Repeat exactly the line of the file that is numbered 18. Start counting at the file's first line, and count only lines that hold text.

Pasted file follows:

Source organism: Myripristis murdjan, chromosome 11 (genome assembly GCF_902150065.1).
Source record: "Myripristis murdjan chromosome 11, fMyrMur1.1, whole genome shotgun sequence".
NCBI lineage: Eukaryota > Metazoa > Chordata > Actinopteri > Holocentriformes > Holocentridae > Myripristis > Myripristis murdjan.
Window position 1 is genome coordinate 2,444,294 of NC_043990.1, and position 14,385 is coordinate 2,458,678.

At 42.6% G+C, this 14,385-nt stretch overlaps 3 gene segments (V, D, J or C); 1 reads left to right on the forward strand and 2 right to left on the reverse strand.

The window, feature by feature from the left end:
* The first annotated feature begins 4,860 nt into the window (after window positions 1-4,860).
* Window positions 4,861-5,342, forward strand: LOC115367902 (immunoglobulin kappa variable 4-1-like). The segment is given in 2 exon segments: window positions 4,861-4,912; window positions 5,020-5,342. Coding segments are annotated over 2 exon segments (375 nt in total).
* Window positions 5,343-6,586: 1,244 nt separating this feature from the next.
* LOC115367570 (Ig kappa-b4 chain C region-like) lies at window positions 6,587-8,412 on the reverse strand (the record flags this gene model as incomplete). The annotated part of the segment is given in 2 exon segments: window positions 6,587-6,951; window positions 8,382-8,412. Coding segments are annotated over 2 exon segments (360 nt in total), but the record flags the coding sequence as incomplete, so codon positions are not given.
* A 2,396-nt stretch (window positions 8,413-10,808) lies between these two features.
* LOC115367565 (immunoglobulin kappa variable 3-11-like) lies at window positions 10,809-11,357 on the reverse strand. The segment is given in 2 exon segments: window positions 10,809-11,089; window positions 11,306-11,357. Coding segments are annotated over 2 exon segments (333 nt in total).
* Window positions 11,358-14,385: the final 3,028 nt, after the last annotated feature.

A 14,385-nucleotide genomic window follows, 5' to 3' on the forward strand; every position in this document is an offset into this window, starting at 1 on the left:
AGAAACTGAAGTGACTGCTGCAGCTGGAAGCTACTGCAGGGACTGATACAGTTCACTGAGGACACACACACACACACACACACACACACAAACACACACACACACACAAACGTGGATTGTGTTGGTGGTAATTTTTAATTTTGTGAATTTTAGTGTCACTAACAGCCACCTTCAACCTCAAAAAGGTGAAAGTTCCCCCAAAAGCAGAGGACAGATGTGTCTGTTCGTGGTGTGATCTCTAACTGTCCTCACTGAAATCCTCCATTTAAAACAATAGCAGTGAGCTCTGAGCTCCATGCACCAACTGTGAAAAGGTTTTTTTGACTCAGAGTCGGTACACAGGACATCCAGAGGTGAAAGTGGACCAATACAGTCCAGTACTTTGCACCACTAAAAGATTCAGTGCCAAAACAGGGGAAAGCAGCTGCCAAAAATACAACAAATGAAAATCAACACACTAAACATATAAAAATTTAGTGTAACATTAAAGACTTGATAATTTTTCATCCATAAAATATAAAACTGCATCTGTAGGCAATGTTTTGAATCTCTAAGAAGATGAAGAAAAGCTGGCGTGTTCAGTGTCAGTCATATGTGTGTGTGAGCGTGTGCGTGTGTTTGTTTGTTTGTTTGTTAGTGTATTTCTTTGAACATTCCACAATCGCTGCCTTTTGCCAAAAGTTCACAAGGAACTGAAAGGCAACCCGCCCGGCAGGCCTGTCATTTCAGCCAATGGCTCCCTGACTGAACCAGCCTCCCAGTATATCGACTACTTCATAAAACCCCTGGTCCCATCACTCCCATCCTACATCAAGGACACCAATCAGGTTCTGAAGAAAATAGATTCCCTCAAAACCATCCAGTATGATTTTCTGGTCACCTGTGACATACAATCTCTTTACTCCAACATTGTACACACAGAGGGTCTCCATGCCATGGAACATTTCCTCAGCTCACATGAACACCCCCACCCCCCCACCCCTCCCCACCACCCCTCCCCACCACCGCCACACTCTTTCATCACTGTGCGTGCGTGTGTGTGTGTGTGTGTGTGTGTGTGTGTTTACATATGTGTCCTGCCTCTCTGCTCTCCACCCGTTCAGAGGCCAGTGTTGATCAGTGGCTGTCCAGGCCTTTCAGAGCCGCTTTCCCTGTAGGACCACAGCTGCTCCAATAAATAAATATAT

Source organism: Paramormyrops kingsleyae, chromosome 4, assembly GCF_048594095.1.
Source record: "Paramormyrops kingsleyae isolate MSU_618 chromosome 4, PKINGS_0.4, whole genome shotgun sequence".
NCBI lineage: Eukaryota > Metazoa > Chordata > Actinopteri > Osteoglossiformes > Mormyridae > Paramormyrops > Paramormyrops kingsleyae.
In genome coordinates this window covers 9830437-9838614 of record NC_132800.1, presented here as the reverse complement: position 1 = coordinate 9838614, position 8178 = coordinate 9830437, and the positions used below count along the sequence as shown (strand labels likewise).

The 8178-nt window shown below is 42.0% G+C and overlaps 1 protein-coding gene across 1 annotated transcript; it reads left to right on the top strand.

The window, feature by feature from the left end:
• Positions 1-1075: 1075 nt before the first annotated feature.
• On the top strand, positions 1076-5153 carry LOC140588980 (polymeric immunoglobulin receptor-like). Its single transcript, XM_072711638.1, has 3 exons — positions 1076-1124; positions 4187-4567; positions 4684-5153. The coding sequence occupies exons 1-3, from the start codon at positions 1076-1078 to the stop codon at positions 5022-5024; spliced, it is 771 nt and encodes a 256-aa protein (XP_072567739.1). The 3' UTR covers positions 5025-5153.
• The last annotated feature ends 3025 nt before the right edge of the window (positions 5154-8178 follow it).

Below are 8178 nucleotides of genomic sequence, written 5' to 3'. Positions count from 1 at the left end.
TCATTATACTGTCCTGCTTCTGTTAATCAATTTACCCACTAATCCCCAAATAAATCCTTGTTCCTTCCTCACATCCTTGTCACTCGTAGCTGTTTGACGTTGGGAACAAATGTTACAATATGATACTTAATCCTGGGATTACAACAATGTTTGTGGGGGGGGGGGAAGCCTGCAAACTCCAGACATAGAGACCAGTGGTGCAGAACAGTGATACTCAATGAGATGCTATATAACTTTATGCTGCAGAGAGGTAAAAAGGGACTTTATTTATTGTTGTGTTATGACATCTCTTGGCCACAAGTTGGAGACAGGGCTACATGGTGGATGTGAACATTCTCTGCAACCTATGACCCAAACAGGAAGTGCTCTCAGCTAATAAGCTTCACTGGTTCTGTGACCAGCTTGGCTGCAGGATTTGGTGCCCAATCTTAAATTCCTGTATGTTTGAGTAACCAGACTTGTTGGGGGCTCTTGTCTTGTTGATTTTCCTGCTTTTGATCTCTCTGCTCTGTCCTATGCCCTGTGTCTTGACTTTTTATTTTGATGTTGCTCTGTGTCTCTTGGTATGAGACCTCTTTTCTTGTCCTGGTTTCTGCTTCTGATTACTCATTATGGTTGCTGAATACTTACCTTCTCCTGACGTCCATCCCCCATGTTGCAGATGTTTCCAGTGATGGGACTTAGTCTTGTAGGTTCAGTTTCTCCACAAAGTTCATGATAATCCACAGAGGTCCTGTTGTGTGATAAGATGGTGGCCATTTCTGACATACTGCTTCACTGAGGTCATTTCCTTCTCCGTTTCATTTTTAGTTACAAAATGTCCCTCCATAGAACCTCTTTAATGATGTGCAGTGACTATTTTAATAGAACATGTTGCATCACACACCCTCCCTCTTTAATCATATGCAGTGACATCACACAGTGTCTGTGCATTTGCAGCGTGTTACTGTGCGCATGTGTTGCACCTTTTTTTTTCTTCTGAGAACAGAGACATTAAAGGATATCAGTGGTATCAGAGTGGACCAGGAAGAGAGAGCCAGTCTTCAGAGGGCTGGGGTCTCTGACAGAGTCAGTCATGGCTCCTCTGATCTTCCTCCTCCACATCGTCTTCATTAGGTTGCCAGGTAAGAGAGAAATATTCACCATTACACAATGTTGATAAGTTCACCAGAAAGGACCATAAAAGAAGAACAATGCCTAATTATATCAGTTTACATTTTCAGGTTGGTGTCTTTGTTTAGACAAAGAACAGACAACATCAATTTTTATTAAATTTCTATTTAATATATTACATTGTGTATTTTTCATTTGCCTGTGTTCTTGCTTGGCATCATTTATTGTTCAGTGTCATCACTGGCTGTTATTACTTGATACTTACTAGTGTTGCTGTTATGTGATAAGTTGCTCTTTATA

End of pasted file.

NCBI lineage: Eukaryota > Metazoa > Chordata > Actinopteri > Osteoglossiformes > Mormyridae > Paramormyrops > Paramormyrops kingsleyae.